By ROBIN CAUDELL, Press-Republican
---- — PLATTSBURGH — Lake Champlain Chamber Music Festival artistic director and violinist Soovin Kim vowed to have a Plattsburgh date and, this year, he pulled it off.
“For this current festival, we really made sure to put time aside to find an appropriate public venue,” Soovin said. “We were hoping to repeat the Sunday program at Elley-Long (Music Center at Saint Michael’s College in Colchester, Vt.). We’re repeating much of that program, but we were not able to get the piano over to Plattsburgh. There are logistical issues like that. We still have to move the harpsichord and shuttle all the musicians over. I’m just happy we will finally be able to do this.”
Beginning Saturday, the nine-day festival is book-ended with master classes by aspiring artists and festival musicians — Kim, Sophie Shao (cello), Tara Helen O’Connor (flute) and Ellen Hwangbo (piano) — at Elley-Long Music Center.
The festival’s “Concert One” on Sunday showcases Bach’s virtuosic side with the “Brandenburg Concerto No. 5 in D Major, BWV 1050.” Gabriella Smith, a young composer, pays homage to Bach in the world premiere “Bradenburg Interstices.” Shubert’s “Trout Piano Quintet” concludes the concert and features O’Connor, Kim, Hye-Jin Kim (violin), Burchard Tang (viola), Shao, Evan Premo (double bass) and Hwangbo.
On Monday, the Lake Champlain Chamber Music Festival relocates to Plattsburgh.
In the Blessed John XXIII College Community Newman Center, the audience can hear an echo of Sunday’s concert with Bach’s “Brandenburg Concerto No. 5,” “Ricercar a 6” from “Musical Offering” and Smith’s “Brandenburg Interstices.” The differences are David Ludwig’s “Flute Sonata No. 2 Canzoniere for flute and string quartet” and Erno Dohnanyi’s “Serenade for string trio, op. 10.”
“The Sunday and Monday concerts are world premieres,” Soovin said. “It’s exciting for the performers as well. We feel we’re giving birth to this new creation of work that we hope will be around for a while. Gabriella (Smith) is still a student at the Curtis Institute, where I went to school. We know that she’s a very talented composer, and that is why we chose her. She was one of the participants in our Young Composer’s seminar two years ago.”
Hye-Jin is very excited to join her colleagues and experience summer along Lake Champlain.
“Soovin is one of my favorite violinists and musicians,” said Hye-Jin, who was at Music@Menlo Chamber Music Institute in the San Francisco Bay area.
“I have worked with him many times at Marlboro and beyond. I was thrilled that he asked me to join him.”
A native of Korea, Hye-Jin lives in New York City. Her accolades include winner of the 2009 Concert Artists Guild International Competition. At age 19, she won first prize at the 2004 Yehudi Menuhin International Competition. She studied with Miriam Field, Ida Kavafian and Jaime Laredo at the Curtis Institute of Music and New England Conservatory.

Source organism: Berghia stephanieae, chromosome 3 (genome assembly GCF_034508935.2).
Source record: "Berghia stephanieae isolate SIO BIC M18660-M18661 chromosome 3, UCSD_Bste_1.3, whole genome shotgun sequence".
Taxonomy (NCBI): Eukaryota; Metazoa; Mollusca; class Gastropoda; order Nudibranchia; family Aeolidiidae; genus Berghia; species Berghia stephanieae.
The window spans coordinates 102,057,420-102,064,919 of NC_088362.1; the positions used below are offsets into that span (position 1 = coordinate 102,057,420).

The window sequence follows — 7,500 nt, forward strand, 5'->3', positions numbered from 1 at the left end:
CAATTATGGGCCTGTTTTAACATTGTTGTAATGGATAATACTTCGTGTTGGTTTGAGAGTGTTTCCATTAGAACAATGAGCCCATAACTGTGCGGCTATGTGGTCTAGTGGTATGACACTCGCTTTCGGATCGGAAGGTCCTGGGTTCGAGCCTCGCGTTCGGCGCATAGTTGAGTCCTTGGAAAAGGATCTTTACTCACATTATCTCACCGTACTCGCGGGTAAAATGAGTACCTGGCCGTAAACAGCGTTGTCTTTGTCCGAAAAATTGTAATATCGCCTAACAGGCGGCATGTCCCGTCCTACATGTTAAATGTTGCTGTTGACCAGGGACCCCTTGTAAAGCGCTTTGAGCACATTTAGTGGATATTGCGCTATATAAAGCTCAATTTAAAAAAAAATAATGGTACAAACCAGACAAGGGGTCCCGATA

During the academic year, she is an assistant professor of violin at East Carolina University.
“Teaching helps me greatly to be aware of what happens when a student plays violin,” Hye-Jin said. “I have to actively engage myself analytically. How would I approach a problem when I’m playing?”
Hye-Jin performs on a 1687 Gioffredo Cappa crafted in Italy.
“We both found each other in a way,” she said. “I was looking for a violin five years ago. I tried many different violins from many different shops, and I always came back to this. It always was something different than any other violins I have tried. It’s now mine, and I’m enjoying it,” she said.
The Cappa is more of a male violin.
“The tone is not so sweet or feminine as other violins,” Hye-Jin said. “It’s really deeper tones and a very generous sound.”
If Monday’s concert leaves a taste for more, follow the Lake Champlain Chamber Music Festival back across the lake.
“We have such an enormous range of activities during the entire week,” Soovin said. “We have solo Bach concerts at the Firehouse Gallery in Burlington, daily Listening Club sessions, where audience members get to learn about the pieces from the composer’s perspective. We do have quite a few audience members who come to every single event. It’s interesting for them because everything is so different.”
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IF YOU GO
WHAT: Lake Champlain Chamber Music Festival, “Concert Two.”
WHERE: Blessed John XXII College Community Newman Center, 90 Broad St., Plattsburgh.
WHEN: 7:30 p.m. Monday.
TICKETS: $10 to $30.
CONTACT: For details, visit www.lccmf.org or call (802) 86-FLYNN or 563-1604.